Open main menu

Arirang (Korean: 아리랑) is a 2011 South Korean documentary film by Kim Ki-duk. The film addresses a personal crisis Kim went through, sparked by an incident during the filming of his previous film, Dream, where the lead actress nearly died by hanging, and by the departure of a couple of close colleagues, including the director Jang Hoon. The title comes from a Korean folk song with the same title. In a heavily line-broken text released about the film, Kim writes that "Through Arirang I understand human beings, thank the nature, and accept my life as it is now."[1] Kim produced the film entirely on his own.[1] It premiered in the Un Certain Regard section of the 2011 Cannes Film Festival, and won the top award for best film.

Arirang film poster.png
Festival poster
Revised RomanizationArirang
Kim Ki-duk Film
Release date
Running time
100 minutes
CountrySouth Korea


The film premiered on 13 May at the 2011 Cannes Film Festival where it was screened in Un Certain Regard.[2] Kim only did one interview at the festival, where he said that he felt better than when he made the film, and that it had helped him cure himself. At one occasion during the interview, Kim suddenly started to sob and sang "Arirang".[3]


After attending the festival screening in Cannes, Variety's Leslie Felperin wrote: "Further evidence, as if it were needed, that digital is both the liberation of low-budget filmmaking and the enabler of self-indulgence". Felperin went on to call Arirang "An experience that can be likened only to being stuck next to a drunk in a bar who keeps reminding you he used to be famous, all his friends are bastards and he now understands the meaning of life".[4] In Screen Daily, Dan Fainaru called it "the ultimate 'film d'auteur'", and wrote: "Doing it justice in a short review is almost impossible, not because Kim Ki-duk is providing revolutionary insights into his line of work, but because he raises numerous issues that are too often ignored as irrelevant or pedantic by professionals who should know better."[5] Peter Bradshaw wrote: "It is the most extravagantly self-indulgent piece of pure loopiness imaginable – but gripping as well. A piece of experimentalism at odds with convention."[6]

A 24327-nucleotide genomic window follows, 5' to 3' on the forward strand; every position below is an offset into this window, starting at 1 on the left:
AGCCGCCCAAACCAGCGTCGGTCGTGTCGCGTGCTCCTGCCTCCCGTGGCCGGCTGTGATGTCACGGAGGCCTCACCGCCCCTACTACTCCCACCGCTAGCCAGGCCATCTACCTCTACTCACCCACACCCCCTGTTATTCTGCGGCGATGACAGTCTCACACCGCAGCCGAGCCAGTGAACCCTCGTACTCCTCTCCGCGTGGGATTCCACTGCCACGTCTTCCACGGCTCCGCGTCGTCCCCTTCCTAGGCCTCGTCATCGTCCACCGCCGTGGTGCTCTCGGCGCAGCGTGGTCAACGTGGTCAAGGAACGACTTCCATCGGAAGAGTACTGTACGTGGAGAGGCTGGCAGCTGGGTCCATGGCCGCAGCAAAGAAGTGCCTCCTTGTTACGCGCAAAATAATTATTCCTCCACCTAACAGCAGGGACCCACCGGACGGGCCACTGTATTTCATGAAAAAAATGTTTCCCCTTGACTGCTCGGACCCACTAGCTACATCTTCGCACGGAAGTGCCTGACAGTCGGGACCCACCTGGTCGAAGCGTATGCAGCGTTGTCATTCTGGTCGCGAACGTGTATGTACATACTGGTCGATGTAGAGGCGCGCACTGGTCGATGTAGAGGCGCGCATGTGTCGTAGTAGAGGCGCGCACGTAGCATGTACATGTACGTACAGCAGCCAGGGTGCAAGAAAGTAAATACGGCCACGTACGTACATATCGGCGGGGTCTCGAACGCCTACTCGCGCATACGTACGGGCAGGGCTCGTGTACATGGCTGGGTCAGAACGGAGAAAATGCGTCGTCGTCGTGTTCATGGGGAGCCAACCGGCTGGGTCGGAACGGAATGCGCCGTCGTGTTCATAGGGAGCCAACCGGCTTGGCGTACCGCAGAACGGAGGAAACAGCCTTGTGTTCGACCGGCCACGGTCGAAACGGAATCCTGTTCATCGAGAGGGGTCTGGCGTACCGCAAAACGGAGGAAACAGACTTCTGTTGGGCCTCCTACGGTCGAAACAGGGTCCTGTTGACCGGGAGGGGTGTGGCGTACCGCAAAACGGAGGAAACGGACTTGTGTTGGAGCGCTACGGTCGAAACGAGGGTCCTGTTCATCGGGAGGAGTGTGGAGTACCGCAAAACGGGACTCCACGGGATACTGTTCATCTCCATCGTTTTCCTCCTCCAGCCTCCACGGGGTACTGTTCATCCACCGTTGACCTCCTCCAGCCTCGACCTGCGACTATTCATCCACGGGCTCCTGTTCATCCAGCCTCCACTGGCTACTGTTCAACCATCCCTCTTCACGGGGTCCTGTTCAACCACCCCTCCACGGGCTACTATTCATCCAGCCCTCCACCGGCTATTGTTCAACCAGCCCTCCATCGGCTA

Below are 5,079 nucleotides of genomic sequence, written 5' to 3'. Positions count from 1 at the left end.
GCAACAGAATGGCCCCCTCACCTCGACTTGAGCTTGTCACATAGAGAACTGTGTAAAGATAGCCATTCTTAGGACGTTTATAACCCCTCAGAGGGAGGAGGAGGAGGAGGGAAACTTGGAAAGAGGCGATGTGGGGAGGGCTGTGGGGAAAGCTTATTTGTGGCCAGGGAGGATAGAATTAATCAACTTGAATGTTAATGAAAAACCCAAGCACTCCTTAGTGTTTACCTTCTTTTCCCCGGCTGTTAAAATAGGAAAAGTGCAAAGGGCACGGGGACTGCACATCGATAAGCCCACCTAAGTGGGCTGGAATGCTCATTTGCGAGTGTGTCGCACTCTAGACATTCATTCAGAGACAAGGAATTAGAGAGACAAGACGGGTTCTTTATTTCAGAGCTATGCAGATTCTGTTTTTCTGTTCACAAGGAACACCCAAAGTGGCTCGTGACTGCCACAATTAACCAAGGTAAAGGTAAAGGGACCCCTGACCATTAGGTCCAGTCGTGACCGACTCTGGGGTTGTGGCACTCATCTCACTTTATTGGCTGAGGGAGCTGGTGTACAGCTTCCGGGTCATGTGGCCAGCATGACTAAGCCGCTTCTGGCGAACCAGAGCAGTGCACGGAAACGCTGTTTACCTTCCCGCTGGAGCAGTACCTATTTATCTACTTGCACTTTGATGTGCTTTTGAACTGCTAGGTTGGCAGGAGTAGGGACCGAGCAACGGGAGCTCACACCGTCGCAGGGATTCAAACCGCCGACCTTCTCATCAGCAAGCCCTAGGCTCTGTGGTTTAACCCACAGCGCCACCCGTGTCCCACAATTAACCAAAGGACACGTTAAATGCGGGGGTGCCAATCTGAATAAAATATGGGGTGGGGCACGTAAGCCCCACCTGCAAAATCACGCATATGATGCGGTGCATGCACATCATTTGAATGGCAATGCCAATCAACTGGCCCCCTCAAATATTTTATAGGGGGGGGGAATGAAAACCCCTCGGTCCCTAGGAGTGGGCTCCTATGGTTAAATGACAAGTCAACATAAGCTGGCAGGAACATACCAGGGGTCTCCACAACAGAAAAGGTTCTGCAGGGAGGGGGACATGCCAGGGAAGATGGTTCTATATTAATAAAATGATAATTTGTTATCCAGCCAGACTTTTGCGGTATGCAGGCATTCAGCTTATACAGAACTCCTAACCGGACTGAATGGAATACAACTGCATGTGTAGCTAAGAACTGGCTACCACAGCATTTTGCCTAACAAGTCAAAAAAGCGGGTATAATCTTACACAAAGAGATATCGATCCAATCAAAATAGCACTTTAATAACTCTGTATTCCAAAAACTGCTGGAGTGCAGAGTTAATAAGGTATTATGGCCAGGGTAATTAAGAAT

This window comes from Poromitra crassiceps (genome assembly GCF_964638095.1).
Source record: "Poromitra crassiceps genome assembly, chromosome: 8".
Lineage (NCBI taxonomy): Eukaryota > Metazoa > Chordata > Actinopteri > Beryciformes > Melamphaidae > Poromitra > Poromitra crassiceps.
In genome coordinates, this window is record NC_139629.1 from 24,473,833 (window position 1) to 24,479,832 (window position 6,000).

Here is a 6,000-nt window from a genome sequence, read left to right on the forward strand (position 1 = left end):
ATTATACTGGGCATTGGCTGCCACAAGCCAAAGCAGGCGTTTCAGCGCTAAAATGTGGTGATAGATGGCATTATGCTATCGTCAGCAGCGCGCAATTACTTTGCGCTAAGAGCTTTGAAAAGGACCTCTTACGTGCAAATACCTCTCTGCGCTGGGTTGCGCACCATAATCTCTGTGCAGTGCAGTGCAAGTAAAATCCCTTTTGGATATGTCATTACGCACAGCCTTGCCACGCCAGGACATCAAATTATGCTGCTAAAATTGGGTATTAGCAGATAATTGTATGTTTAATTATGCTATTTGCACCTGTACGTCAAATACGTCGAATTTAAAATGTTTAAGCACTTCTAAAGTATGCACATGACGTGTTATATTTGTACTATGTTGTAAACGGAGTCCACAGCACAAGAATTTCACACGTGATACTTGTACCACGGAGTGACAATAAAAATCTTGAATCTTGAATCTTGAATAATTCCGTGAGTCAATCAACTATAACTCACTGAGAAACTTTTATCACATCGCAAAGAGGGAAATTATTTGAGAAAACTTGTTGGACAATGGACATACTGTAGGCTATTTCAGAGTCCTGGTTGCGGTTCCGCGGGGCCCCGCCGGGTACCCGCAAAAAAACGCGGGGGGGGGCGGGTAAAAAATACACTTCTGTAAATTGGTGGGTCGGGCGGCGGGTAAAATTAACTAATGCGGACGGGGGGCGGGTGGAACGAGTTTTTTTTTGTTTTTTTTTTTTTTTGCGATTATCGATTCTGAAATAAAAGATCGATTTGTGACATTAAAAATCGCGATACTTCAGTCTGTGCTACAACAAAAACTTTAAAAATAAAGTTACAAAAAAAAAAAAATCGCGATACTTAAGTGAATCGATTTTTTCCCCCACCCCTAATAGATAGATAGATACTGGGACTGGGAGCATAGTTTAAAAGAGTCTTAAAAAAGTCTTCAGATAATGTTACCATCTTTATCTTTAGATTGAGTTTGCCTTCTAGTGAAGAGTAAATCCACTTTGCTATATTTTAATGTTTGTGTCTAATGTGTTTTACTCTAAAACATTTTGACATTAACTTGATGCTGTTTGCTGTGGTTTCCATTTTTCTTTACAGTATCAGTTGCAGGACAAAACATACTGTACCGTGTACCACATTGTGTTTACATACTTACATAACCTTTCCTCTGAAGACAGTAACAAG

The film won the Prize of Un Certain Regard,[6] the top award for best film in the section. The win was shared with the German film Stopped on Track, directed by Andreas Dresen.[7]


  1. ^ a b "English press kit Arirang" (PDF). Finecut. Retrieved 14 May 2011.
  2. ^ "Horaires 2011" (PDF). (in French). Cannes Film Festival. Archived from the original (PDF) on 23 January 2012. Retrieved 14 May 2011.
  3. ^ Park Min-young (16 May 2011). "Kim Ki-duk's one-man production creates a stir". The Korea Herald. Retrieved 17 May 2011.
  4. ^ Felperin, Leslie (13 May 2011). "Arirang". Variety. Archived from the original on 14 May 2011. Retrieved 14 May 2011.
  5. ^ Fainaru, Dan (14 May 2011). "Arirang". Screen Daily. Retrieved 14 May 2011.
  6. ^ a b Bradshaw, Peter (7 June 2012). "Arirang – review". The Guardian. Retrieved 28 January 2014.
  7. ^ Leffler, Rebecca (21 May 2011). "Un Certain Regard Announces Top Prizes (Cannes 2011)". The Hollywood Reporter. Archived from the original on 22 May 2011. Retrieved 21 May 2011.


MARTONOVA, (2012) A. To feel HAN (Arirang by Kim Ki-duk) // Kino, No.3, Sofia:p. 49-47, ISSN 0861-4393 [Да чувстваш ХАН („Ариран” на Ким Ки-док). — Original title in Bulgarian]

External linksEdit